As I sit and watch the lightning, I reflect on the summer

As I sit and watch the lightning, I reflect on the summer that has almost passed. It seems like a couple weeks ago that we were opening the pool with plenty of family time ahead. Since then we have enjoyed cook outs with friends, relaxing mornings on the deck with coffee, and hours of family swim time. But how fast the time flies. The kids went back to school this week and in less than two years from now one of them will be starting high school. It’s crazy how fast the world turns. How little regard it has for us and the time that we cherish so much. It seems impossible to hang on to these good moments and just as impossible to get the bad times to leave. We are blessed as a family and I thank God for all the moments. 

As I sit and watch the lightning, I reflect on the summer

As I sit and watch the lightning, I reflect on the summer that has almost passed. It seems like a couple weeks ago that we were opening the pool with plenty of family time ahead. Since then we have enjoyed cook outs with friends, relaxing mornings on the deck with coffee, and hours of family swim time. But how fast the time flies. The kids went back to school this week and in less than two years from now one of them will be starting high school. It’s crazy how fast the world turns. How little regard it has for us and the time that we cherish so much. It seems impossible to hang on to these good moments and just as impossible to get the bad times to leave. We are blessed as a family and I thank God for all the moments.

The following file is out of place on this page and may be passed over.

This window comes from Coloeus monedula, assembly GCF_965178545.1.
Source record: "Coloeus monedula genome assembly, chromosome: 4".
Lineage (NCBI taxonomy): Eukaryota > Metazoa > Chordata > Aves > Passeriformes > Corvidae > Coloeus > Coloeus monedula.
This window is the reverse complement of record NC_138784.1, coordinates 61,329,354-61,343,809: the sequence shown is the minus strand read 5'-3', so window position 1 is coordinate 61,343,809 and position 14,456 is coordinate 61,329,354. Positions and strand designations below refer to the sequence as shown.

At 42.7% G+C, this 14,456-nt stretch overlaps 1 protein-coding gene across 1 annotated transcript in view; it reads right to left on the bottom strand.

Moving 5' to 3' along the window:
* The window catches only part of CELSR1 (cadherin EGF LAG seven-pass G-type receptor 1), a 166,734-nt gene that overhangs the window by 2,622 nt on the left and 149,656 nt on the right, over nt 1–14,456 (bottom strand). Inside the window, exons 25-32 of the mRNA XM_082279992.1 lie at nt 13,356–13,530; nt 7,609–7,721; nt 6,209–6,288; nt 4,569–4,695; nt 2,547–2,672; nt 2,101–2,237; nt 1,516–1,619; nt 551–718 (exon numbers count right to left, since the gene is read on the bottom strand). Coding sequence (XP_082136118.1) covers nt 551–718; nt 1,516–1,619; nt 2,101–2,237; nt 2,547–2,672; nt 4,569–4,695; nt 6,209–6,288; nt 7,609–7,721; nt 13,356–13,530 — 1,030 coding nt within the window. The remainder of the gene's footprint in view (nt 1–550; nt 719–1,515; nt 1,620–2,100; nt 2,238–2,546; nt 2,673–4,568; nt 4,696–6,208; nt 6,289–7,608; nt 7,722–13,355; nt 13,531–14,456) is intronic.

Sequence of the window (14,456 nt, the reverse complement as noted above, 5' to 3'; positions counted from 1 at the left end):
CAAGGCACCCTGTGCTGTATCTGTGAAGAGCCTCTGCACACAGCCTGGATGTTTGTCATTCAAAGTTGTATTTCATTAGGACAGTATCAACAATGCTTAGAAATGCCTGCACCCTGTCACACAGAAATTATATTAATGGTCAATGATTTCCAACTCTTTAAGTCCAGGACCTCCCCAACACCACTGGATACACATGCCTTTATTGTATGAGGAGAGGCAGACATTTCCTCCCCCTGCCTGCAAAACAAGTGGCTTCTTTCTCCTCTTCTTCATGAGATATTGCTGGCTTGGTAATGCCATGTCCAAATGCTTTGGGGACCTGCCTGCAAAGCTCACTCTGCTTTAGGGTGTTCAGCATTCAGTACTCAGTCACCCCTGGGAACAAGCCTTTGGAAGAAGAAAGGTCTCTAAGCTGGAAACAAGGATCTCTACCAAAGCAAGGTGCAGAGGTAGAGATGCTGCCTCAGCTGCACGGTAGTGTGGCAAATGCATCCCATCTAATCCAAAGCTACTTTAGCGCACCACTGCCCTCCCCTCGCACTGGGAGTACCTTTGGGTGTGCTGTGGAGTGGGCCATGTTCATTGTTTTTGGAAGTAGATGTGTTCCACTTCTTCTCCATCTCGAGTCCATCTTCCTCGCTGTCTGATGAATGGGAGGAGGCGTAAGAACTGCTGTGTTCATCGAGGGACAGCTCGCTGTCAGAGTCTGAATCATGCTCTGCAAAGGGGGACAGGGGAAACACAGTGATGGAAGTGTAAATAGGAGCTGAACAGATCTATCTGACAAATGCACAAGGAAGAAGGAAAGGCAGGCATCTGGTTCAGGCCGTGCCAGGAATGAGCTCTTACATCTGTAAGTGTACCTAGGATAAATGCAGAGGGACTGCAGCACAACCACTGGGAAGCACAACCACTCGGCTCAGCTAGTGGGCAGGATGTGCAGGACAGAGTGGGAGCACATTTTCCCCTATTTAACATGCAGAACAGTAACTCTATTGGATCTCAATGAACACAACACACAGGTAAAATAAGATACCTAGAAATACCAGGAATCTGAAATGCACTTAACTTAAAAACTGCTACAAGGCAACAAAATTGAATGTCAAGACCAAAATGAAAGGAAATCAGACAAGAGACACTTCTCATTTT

End of Summer News!

Wow, hard to believe that Labor Day is upon us!!! And, just like we're not quite ready to know how many months, days, hours and minutes it is to Christmas, we have to start thinking about how the New Year will be upon us, and it will be tax time again!!!

This year will be even more beguiling because at this moment, we don't know how or if the tax reform will be passed!  We have had times when they change the tax laws in December!!  I can assure you that I am watching this very closely, so as the time rolls nearer, I am knowledgeable to prepare tax returns for the 2017 tax year. 

In the meantime, I will be taking my Annual Filing Season Program "AFSP"test.  This is a voluntary program for tax preparers who are not a CPA, Attorney or Enrolled Agent. Through this program, we have to maintain CPE credits pertaining to current and past tax law, and follow IRS Circular 230, which pertains to the expected requirements of tax professionals.

As a member of the IL Chapter of the National Association of Tax Professionals (NATP),  I have access to great education and research capabilities.

I am able to provide tax preparation services nationwide thanks to the Internet!!!  So, if you're thinking of making a change next year, contact me.  We can discuss your individual needs.

In the meantime, enjoy Labor Day!!!

Does Your Tax Preparer Do This?

Judy McNeely is Cordially Inviting You To A

Ballroom Blitz Tea Room Dance

101 E. Mulberry St Bloomington, IL 61701

Entrance is on Northside of Building

Featuring Wayne and Jennifer Wright, Instructors

Sunday 2-5 March 10, 17 or 24

Limit 10 people per date $4.00 per person

(fun and refreshments will be provided)

Please call Judy or Jason to secure your spot!!

309.405.0009 or 309.585.4117

Deadline to Purchase Tickets:  Friday, March 2, 2018

 

IRS & Private Debt Collection - Will you get a letter?

In an effort to collect on back taxes owed, the IRS will use the following private collection agencies to help them:  CBE Group of Cedar Falls, Iowa, Conserve of Fairport, NY, Performance of Livermore, CA and Pioneer of Horseheads, NY.  First, we have to assume that this action will cause the unscrupulous to come up from their lowlands to take advantage of this.